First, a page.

The Milk Lady of Bangalore is a memoir by Shoba Narayan, who moved to the United States to attend college twenty years ago then got married to another South Indian and had two daughters. With the desire to expose their children to the motherland after being away for twenty years, Narayan and her spouse move to Bangalore, the capital of Karnataka, with their American children. Bangalore is a city of twelve million residents and is called the Indian Silicon Valley for its tech industry. However, people in poverty with rural jobs still exist right outside Narayan’s city door, including Sarala and her family, who milk cows on the street.
Fearful of diseases after reading warnings from agencies like the CDC, Narayan ignores the warnings and buys fresh milk from Sarala. Her logic is personal, despite risks to her family’s health:
The reason I want to buy milk from a cow is because I’m trying to recapture the simple times of my childhood, particularly after the intricate dance that I have undertaken for the last twenty years as an immigrant in America.
Narayan gets to know Sarala’s family better when they ask her to buy a cow to replace one that was recently hit in the street. Due to India’s history and religious attitude toward cattle, Narayan can reasonably donate to Sarala a cow and call it a gift to her father and father-in-law, who have 80th birthdays close together. Finding the perfect bovine takes a long time, much travel, and a great deal of arguing with Sarala’s son. Overall, this is the entire plot of the memoir.
Though I enjoyed the premise of The Milk Lady of Bangalore, I came away from the memoir feeling as distant as if I had not opened the cover. Narayan often claims she feels deeply about something — a calf born of the cow she purchases, a dog she had for three years that dies, Sarala and her family — but tends to shrug her shoulders, imply an “oh, well!” and move on with her life. Narayan’s American, citified daughters are supposed to be thrilled they own (donated) a cow, but the author fails to capture their excitement or even the time her children spend with the animal. Had the author woven together her family’s experiences with fresh milk from Sarala’s cows and how they adjusted to living in India, I would have been more interested.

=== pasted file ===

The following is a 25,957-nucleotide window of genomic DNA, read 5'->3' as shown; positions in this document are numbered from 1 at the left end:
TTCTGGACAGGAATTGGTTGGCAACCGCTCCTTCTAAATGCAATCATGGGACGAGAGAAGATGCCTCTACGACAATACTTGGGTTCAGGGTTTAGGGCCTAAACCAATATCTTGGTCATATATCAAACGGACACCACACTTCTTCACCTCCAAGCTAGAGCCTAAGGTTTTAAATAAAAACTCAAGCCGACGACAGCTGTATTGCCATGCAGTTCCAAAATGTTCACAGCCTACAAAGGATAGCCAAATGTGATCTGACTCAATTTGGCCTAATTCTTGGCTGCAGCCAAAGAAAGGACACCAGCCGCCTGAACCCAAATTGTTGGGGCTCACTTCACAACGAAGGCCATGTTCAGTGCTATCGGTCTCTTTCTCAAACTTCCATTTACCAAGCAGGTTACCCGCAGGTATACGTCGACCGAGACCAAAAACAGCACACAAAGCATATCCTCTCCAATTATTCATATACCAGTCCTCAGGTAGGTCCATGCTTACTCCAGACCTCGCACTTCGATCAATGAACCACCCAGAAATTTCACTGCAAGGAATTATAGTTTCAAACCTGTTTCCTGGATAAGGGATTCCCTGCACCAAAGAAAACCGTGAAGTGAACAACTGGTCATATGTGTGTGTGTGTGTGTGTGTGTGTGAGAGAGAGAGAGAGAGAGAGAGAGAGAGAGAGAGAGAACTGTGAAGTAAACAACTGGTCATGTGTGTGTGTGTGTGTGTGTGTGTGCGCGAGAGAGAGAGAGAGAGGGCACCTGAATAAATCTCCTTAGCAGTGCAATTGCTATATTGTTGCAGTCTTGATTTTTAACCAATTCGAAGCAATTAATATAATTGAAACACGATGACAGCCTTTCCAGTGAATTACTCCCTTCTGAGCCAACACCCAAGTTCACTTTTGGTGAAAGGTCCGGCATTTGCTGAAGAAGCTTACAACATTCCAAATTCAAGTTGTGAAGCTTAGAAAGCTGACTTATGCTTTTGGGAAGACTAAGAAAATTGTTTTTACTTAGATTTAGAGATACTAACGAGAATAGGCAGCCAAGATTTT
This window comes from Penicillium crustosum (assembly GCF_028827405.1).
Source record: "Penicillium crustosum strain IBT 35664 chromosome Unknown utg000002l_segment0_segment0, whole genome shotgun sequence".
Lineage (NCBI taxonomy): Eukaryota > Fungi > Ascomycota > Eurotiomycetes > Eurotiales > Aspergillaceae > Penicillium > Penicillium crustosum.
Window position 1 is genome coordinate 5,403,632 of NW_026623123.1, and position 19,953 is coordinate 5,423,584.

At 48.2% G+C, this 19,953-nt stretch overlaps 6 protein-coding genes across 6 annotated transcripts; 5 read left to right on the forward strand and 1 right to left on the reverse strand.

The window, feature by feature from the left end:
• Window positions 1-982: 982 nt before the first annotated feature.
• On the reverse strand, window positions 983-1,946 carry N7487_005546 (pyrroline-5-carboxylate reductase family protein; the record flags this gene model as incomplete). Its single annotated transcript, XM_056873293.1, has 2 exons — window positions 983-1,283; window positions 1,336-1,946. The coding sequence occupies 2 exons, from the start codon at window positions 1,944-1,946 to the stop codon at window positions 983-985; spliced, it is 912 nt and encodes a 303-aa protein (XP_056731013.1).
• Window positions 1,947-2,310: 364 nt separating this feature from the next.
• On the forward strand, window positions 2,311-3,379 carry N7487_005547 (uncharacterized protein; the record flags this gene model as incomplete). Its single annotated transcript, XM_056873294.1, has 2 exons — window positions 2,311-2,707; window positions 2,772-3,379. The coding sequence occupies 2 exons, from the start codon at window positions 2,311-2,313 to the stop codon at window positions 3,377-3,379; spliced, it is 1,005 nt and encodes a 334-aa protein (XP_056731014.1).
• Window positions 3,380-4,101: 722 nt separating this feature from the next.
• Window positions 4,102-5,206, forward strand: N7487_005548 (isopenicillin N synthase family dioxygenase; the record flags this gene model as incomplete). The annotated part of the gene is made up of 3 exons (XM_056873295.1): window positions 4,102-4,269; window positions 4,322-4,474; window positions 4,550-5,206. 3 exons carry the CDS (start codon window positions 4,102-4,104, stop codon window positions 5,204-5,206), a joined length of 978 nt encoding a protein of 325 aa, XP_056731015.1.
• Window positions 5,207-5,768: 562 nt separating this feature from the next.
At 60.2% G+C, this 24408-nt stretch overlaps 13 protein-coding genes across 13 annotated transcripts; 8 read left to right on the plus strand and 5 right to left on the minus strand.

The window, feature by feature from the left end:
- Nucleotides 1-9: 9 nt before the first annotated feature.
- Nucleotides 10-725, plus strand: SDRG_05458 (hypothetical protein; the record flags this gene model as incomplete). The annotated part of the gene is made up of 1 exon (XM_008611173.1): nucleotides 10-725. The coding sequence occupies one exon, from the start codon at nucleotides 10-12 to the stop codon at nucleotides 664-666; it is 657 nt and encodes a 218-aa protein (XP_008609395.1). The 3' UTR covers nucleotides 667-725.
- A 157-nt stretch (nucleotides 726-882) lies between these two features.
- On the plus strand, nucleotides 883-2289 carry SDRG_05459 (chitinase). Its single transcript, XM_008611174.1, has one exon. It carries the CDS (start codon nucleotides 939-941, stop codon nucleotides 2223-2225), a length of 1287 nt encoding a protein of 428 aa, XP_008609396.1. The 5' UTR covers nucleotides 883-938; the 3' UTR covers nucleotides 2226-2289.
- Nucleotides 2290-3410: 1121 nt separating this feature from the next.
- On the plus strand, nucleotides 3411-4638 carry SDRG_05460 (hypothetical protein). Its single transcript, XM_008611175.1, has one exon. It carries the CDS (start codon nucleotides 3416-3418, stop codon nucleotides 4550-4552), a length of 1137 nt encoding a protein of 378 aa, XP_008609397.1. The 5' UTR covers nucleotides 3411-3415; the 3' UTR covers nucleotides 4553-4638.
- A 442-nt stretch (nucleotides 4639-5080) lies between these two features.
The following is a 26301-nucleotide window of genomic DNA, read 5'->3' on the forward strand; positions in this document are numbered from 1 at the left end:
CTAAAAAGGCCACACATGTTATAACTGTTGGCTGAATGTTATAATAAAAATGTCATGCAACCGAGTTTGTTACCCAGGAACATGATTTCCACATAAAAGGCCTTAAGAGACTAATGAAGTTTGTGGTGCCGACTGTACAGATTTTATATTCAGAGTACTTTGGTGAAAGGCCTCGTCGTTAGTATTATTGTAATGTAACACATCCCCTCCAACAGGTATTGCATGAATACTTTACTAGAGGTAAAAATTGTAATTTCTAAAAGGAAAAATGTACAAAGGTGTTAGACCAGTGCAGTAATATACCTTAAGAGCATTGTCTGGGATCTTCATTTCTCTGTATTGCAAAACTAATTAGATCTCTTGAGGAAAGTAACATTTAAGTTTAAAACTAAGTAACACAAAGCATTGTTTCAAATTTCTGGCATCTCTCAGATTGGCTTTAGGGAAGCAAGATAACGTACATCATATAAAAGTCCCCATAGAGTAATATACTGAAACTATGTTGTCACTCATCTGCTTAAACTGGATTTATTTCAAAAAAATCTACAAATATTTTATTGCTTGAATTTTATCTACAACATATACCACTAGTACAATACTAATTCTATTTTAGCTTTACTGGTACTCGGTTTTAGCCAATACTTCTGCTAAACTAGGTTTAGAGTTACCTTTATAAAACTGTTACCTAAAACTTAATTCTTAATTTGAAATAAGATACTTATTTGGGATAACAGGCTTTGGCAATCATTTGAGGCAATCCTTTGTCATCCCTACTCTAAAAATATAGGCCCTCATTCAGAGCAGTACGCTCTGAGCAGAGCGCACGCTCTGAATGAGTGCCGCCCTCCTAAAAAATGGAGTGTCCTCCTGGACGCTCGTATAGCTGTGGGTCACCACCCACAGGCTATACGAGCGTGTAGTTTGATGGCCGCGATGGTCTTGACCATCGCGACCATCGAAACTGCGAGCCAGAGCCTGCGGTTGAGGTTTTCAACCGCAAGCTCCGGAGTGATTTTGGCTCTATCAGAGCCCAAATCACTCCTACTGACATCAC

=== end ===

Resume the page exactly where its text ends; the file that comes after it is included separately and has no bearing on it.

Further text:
Though she describes moments that are called “only in India,” such as riding in a rickshaw, drinking cow urine to cure whatever ails a person, dragging a cow through a new apartment to bless it, and describing how the milk tastes (which is supposed to change based on what the cow eats, whether it has had a calf, and its emotional state), I had a hard time picturing the setting. I missed out on the distinct foods and flavors, smells, and feel of living in southern India. Coconuts are mentioned a few times. Those rickshaw rides didn’t feel terrifying, but the author claims she’s in a few vehicular crashes in her memoir. I could easily forget Banglaore is a tech hub with giant shiny buildings. Narayan could have been living in decimated inner city Detroit for as vivid as her setting was.
Narayan’s own feelings are a mystery, keeping readers at arm’s length. When I reached the end of The Milk Lady of Bangalore only to learn that Narayan has lost track of the milk woman who sells her product across the street from Narayan’s apartment building, I was surprised. For no reason explained to readers, Narayan goes back to buying processed milk like an American, and Sarala is forgotten. There is no connection made between milk, India, Narayan’s family, or the author’s identity.
It feels like the author is say, “Haha, wasn’t this a funny moment in my life, me buying a cow?” but it’s hard to feel jovial when she barely investigates her own feelings, personal growth, or reflects on her efforts to recapture the “simple times” of her childhood. A very underwhelming book.